Photo © Ron Watts

Industry and waste: toward the circular economy

A circular economy is restorative by design. By using and reusing natural capital with little to no waste, production and consumption are sustained within the Earth’s natural cycles.
Amy Luers
Global Lead on Sustainability Science at Microsoft; Founder of Sustainability in the Digital Age; Member of the Veolia Institute Foresight Committee



1. The need for a new waste management model

The amount of waste generated has risen ceaselessly since the dawn of the consumer society. This growth is expected to continue with the urbanization of developing countries. In 2018, the world produced two billion metric tons of municipal waste, a fi gure set to increase by a further 70% by 2050 if there is no change of model. Most of the waste is produced in East Asia and the Pacific, followed by South Asia, neck-and-neck with Europe and Central Asia. The environmental and social impacts are increasingly visible. There is a solution at hand: the circular economy, defined in opposition to the linear take-make-waste model. However, the world’s economy in 2020 had a level of circularity of just 8.6%. A number of initiatives exist, but many challenges remain ahead if we are to make the circular transition.

A new model
Joakim Krook
Université de Linköping
A new model
Jacques Vernier
French Extended Producer Responsibility Waste Schemes Commission
A new model
Katie Olley
Scottish Environment Protection Agency
A new model
Alexandre Lemille
ACEN, the African Circular
Economy Network

2. Shifting how the various actors behave

Helping our models transition toward a circular economy requires eff orts by the private sector actors involved in producing goods and services, public sector actors regulating the economic and social spheres, and consumers, whose purchasing choices influence businesses’ current and future strategies. So, how can we nurture the emergence of new ways of consuming and producing? To answer this question, we need to examine the levers at our disposal for shifting the behavior of individuals, authorities and businesses. From new lifestyles and public policies to management indicators and industrial strategies, countless mechanisms exist for infl uencing the behavior of socio-economic actors and fostering the rollout of circular practices.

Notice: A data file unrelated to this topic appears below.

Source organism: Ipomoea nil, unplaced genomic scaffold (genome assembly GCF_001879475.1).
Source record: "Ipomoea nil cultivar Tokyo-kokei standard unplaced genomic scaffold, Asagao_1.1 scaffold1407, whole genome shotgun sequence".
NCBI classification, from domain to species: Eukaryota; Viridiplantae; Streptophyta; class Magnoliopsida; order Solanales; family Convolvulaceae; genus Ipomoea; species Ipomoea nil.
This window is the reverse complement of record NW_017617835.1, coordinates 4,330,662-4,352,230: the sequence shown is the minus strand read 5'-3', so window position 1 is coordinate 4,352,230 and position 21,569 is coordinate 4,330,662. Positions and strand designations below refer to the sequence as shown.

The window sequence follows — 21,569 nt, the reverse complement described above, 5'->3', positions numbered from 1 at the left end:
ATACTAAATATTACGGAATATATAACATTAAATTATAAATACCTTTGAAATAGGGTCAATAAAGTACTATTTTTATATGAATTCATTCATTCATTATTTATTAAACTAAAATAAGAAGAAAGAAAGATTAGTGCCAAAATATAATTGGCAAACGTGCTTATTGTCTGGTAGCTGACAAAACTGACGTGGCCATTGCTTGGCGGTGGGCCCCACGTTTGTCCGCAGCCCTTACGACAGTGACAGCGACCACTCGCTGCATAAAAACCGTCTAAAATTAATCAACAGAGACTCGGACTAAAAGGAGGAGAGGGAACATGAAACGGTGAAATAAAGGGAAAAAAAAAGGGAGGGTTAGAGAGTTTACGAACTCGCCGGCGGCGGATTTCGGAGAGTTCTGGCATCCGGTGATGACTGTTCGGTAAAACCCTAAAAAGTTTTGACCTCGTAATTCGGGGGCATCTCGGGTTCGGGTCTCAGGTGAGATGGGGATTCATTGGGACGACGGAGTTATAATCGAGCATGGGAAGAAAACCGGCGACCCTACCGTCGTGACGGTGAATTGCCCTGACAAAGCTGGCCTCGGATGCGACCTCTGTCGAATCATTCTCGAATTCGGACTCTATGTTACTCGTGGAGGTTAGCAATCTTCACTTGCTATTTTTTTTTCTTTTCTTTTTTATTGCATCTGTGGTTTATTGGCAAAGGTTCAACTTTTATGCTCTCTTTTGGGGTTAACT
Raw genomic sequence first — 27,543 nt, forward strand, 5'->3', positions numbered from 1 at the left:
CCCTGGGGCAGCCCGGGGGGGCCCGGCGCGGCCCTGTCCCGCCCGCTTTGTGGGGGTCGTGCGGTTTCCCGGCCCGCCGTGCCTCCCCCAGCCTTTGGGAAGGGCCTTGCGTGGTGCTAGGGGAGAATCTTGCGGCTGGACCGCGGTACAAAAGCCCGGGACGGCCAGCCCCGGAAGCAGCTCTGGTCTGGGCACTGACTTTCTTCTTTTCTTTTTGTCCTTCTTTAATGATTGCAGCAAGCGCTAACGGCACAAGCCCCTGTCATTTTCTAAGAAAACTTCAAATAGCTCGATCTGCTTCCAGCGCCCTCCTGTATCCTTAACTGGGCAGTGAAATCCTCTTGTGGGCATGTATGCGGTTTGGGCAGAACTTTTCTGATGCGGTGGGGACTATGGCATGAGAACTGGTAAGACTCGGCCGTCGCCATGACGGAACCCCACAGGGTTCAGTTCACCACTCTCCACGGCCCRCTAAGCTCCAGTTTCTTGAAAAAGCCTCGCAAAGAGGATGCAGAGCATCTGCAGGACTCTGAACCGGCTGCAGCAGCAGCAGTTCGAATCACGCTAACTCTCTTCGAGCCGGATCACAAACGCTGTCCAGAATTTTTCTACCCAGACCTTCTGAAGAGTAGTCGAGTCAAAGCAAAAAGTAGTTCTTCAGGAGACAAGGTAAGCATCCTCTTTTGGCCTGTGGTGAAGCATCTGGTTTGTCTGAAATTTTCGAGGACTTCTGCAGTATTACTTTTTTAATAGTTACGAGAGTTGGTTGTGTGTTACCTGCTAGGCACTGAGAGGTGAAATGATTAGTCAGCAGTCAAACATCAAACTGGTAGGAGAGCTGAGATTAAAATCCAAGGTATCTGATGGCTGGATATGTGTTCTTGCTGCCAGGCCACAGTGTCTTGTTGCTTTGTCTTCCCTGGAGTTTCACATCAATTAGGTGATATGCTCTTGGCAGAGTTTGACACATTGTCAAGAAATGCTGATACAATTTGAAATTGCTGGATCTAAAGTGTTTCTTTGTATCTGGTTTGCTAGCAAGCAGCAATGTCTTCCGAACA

Adèle Chasson, Laetitia Vasseur
HOP - Halte à l’Obsolescence Programmée (Stop Planned Obsolescence)
Ashleigh McLennan, ICLEI (International Council for
Local Environmental Initiatives)
Birgitte Krebs Schleemann, DGE
Xavier Verne
Shift Project
Zhao Kai
China Association of Circular Economy
Irene Martinetti, World Business Council for Sustainable Development
Jarkko Havas, Ellen MacArthur Foundation
Ingrid Tams, Jacques Tanquerel (Groupe SEB)
Françoise Weber, François Guéneron (Veolia)

3. Pathways to an innovative circular economy

Innovation has a crucial role to play in turning the circular economy’s promises into reality. The concept is currently generating countless innovative projects, but assessing their potential and long-term durability is not easy. What do circular innovations look like? What potential do they have to go beyond local experiments to create economic and ecological value as well as jobs? What partnerships and actors are emerging in relation to this topic? How are these innovative processes put in place and what are the obstacles to their success? These are the questions we ask in Part 3 of this issue as we explore circular economy pathways. To answer them, we have chosen to give a platform to actors that have implemented proven projects providing a good indication of the variety of topics that circular innovations tackle: closed-loop recycling of electric vehicle batteries; creating a reuse and repair economy; online platforms specializing in reuse and second-life products, and the functional economy and circular transition within companies.

Jean-Paul Raillard
Fédération Envie
François Darsy
Signify France